Transplanting a mature fruit tree is not advised, but it can be done. A few seasons of fruit production may be lost as the tree re-establishes itself, but with careful handling, the tree should spring back quickly.
Depending on the region where you live, transplanting should be done in the fall after the fruit tree has dropped its leaves, or in the spring when the soil has thawed, all possibility of frost is past and the tree hasn't started budding out.
When digging up the tree, include as much of the root system as possible. North Dakota State University recommends digging a hole about 15 to 24 inches deep, all around the tree, to get under its major roots. Cut the roots under the root ball with a sharp spade, knife or shears. Don't let the exposed roots dry out.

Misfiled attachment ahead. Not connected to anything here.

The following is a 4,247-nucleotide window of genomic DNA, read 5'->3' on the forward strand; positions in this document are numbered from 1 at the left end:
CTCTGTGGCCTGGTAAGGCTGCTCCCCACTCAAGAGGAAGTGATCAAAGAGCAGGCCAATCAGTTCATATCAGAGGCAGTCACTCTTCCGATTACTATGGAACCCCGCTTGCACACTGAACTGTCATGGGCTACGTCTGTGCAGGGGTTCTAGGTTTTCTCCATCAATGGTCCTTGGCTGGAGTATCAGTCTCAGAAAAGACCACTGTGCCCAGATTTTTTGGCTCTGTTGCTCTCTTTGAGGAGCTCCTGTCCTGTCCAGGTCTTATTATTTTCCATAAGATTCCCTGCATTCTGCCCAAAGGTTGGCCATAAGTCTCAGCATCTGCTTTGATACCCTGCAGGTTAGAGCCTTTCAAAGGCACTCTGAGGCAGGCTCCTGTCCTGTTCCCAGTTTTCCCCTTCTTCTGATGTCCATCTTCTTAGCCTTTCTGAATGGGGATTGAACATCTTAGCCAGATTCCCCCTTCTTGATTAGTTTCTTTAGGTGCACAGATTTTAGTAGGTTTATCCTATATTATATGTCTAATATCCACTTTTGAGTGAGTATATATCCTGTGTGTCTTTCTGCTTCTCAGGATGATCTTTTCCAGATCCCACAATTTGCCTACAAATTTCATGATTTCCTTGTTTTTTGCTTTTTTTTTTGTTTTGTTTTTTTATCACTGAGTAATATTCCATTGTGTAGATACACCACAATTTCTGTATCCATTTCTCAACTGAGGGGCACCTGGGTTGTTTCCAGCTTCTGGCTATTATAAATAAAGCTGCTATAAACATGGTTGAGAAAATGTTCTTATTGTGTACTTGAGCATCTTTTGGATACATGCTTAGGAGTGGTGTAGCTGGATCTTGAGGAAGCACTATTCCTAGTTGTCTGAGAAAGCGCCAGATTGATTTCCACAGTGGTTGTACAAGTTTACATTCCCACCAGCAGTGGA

Choose a planting site with fertile, well-drained soil. Dig a hole two or three times wider than the tree's root ball. Set the tree at the same height that it was growing in its old location. Keep the soil moist, but not soggy. Once the tree's roots have established themselves, the tree should start producing fruit again.
- University of Kentucky: Transplanting Trees and Shrubs
- California Rare Fruit Growers: Fig
- North Dakota State University: Transplanting Trees and Shrubs
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About this Author
Living in Southern California, Shayne Ochoa has been writing professionally since 2005. Her articles have included topics on education, child development and gardening. She also holds a Bachelor of Arts degree in liberal studies from California Baptist University in Riverside.